Constrained By Types (In Another Dimension)

I just read this. Which was interesting. I love the way that Steve has a simple point to make and spends 000s of words doing it, the posts always seem to ramble a bit (a little like mine!) but they’re usually fully of interesting tidbits and insights into software development so it’s usually worth spending 30 minutes or so on his issuances.

You can write C++ like straight C code if you like, using buffers and pointers and nary a user-defined type to be found. Or you can spend weeks agonizing over template metaprogramming with your peers, trying to force the type system to do something it’s just not powerful enough to express. Guess which group gets more actual work done? My bet would be the C coders. C++ helps them iron things out in sticky situations (e.g. data structures) where you need a little more structure around the public API, but for the most part they’re just moving data around and running algorithms, rather than trying to coerce their error-handling system to catch programmatic errors. It’s fun to try to make a bulletproof model, but their peers are making them look bad by actually deploying systems. In practice, trying to make an error-proof system is way more work than it’s worth.

This post raises a point that I hadn’t really considered before which is that perhaps we should consider static types to be a form of metadata, much like comments. The more static types you have the more constraining your model will be on the system that you’re creating. This is as it should be because that’s why you created those static types in the first place, right? But that model could just as well not exist. You could have created a system without all that new-fangled OOP crap and it might be a lot less complex. You could have the whole thing written in half-a-day and still be home in time for the footy.

A few years ago I was assigned to a trading system project that was to replace an existing legacy system. The existing trading system was single threaded, multi-user and suffered all sorts of performance & concurrency problems. One of it’s strengths, though, was that it was partly written in Tcl. Now Tcl isn’t one of the worlds greatest languages but it is dynamically typed and that gives it a certain flexibility. For instance, the shape and content of our core data was changing fairly constantly. Now, because that data was basically a bunch of name-value pairs inside the system it was possible to change the shape of the data in the system while it was running. I doubt that this ‘feature’ was ever consciously designed in to the legacy system from the beginning, but the flexibility and simplicity it gave was really very powerful.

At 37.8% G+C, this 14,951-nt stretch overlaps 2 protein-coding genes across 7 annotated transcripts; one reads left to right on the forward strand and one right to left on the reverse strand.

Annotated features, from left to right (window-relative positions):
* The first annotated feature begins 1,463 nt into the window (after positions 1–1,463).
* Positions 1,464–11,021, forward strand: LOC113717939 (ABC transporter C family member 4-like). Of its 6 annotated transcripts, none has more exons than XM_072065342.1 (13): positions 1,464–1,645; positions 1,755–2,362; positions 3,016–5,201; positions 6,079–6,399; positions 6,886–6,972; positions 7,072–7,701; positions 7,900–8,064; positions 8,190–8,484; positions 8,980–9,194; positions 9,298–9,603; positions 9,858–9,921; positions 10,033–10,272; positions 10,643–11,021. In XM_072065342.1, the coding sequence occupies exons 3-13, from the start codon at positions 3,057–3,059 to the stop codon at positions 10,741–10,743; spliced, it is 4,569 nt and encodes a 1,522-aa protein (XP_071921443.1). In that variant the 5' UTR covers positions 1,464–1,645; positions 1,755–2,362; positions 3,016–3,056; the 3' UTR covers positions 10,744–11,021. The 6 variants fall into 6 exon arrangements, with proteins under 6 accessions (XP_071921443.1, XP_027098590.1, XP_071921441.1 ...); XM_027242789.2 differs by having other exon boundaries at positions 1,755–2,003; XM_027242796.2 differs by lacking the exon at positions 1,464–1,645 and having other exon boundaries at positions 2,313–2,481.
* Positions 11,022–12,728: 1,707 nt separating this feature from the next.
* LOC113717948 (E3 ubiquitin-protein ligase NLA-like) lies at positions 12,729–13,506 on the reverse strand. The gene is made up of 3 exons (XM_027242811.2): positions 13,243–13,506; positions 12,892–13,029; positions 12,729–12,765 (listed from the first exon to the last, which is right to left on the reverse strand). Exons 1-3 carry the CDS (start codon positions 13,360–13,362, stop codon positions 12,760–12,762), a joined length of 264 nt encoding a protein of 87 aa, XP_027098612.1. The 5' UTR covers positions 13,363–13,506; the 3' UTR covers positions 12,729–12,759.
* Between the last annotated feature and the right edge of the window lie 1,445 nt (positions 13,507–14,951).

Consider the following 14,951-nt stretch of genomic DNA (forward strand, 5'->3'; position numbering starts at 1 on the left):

When the replacement system came it was written in C++ and Java and had its own language embedded within it. It was a technical triumph in many ways and represented a tremendous leap forwards in many other ways. But the flexibility had gone because it would have taken extra effort to preserve that flexibility using statically typed languages. As a result the new system was faster and cleaner but more fragile and much harder to maintain. It was only when we started turning the legacy system off that it occurred to me that we had sacrificed something really quite important without really knowing it.

This flexibility, then, obviously has the downside that if our system is not very constrained it will most likely be a total mess. That was one of the drivers for replacing the legacy system in the first place. Moreover, this is especially likely to be true if there’s more than one person working on the system. Those static types clearly served a purpose after all in allowing us to categorise our thoughts about the behaviours of the system and then communicate them to others.

I suspect the solution is like almost everything, it’s a compromise. Experience will tell you when you need to constrain and when not to. Indeed, this is pretty close to the actual conclusion Steve comes to as well. In practice though I suspect that on large complex projects you would have to be very disciplined about the programming idioms you are going to use in the absence of those static types. It’s another dimension to the programming plane, and I don’t need to tell you that there are quite a few other dimensions already.